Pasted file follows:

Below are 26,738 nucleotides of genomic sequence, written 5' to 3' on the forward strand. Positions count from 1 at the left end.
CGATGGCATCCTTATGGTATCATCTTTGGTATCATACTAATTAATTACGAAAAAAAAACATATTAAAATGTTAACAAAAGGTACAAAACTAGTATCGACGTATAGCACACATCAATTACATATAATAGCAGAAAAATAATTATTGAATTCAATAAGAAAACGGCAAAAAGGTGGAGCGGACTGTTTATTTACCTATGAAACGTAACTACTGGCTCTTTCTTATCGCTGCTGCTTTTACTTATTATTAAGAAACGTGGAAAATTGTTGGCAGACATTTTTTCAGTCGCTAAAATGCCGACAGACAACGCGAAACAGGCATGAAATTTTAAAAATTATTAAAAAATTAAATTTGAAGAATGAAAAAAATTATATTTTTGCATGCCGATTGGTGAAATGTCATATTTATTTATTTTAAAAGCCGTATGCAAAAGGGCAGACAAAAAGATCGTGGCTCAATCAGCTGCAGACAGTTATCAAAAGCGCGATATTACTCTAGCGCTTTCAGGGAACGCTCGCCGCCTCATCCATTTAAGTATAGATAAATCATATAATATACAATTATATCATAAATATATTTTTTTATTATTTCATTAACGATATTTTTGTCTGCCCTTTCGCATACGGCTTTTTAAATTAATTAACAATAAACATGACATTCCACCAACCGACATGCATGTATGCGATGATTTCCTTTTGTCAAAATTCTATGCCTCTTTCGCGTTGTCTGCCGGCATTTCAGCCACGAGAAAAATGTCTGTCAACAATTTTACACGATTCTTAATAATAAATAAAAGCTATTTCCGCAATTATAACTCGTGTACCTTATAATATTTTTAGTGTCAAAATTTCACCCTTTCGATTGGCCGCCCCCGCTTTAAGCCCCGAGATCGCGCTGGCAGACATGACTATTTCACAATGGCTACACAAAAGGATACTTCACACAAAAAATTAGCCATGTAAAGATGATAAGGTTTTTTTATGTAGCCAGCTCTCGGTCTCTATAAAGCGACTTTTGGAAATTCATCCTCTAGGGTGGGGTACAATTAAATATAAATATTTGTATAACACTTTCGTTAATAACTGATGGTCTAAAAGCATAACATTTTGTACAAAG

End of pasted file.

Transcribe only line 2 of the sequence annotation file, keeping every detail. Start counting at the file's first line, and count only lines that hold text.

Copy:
CGATGGCATCCTTATGGTATCATCTTTGGTATCATACTAATTAATTACGAAAAAAAAACATATTAAAATGTTAACAAAAGGTACAAAACTAGTATCGACGTATAGCACACATCAATTACATATAATAGCAGAAAAATAATTATTGAATTCAATAAGAAAACGGCAAAAAGGTGGAGCGGACTGTTTATTTACCTATGAAACGTAACTACTGGCTCTTTCTTATCGCTGCTGCTTTTACTTATTATTAAGAAACGTGGAAAATTGTTGGCAGACATTTTTTCAGTCGCTAAAATGCCGACAGACAACGCGAAACAGGCATGAAATTTTAAAAATTATTAAAAAATTAAATTTGAAGAATGAAAAAAATTATATTTTTGCATGCCGATTGGTGAAATGTCATATTTATTTATTTTAAAAGCCGTATGCAAAAGGGCAGACAAAAAGATCGTGGCTCAATCAGCTGCAGACAGTTATCAAAAGCGCGATATTACTCTAGCGCTTTCAGGGAACGCTCGCCGCCTCATCCATTTAAGTATAGATAAATCATATAATATACAATTATATCATAAATATATTTTTTTATTATTTCATTAACGATATTTTTGTCTGCCCTTTCGCATACGGCTTTTTAAATTAATTAACAATAAACATGACATTCCACCAACCGACATGCATGTATGCGATGATTTCCTTTTGTCAAAATTCTATGCCTCTTTCGCGTTGTCTGCCGGCATTTCAGCCACGAGAAAAATGTCTGTCAACAATTTTACACGATTCTTAATAATAAATAAAAGCTATTTCCGCAATTATAACTCGTGTACCTTATAATATTTTTAGTGTCAAAATTTCACCCTTTCGATTGGCCGCCCCCGCTTTAAGCCCCGAGATCGCGCTGGCAGACATGACTATTTCACAATGGCTACACAAAAGGATACTTCACACAAAAAATTAGCCATGTAAAGATGATAAGGTTTTTTTATGTAGCCAGCTCTCGGTCTCTATAAAGCGACTTTTGGAAATTCATCCTCTAGGGTGGGGTACAATTAAATATAAATATTTGTATAACACTTTCGTTAATAACTGATGGTCTAAAAGCATAACATTTTGTACAAAG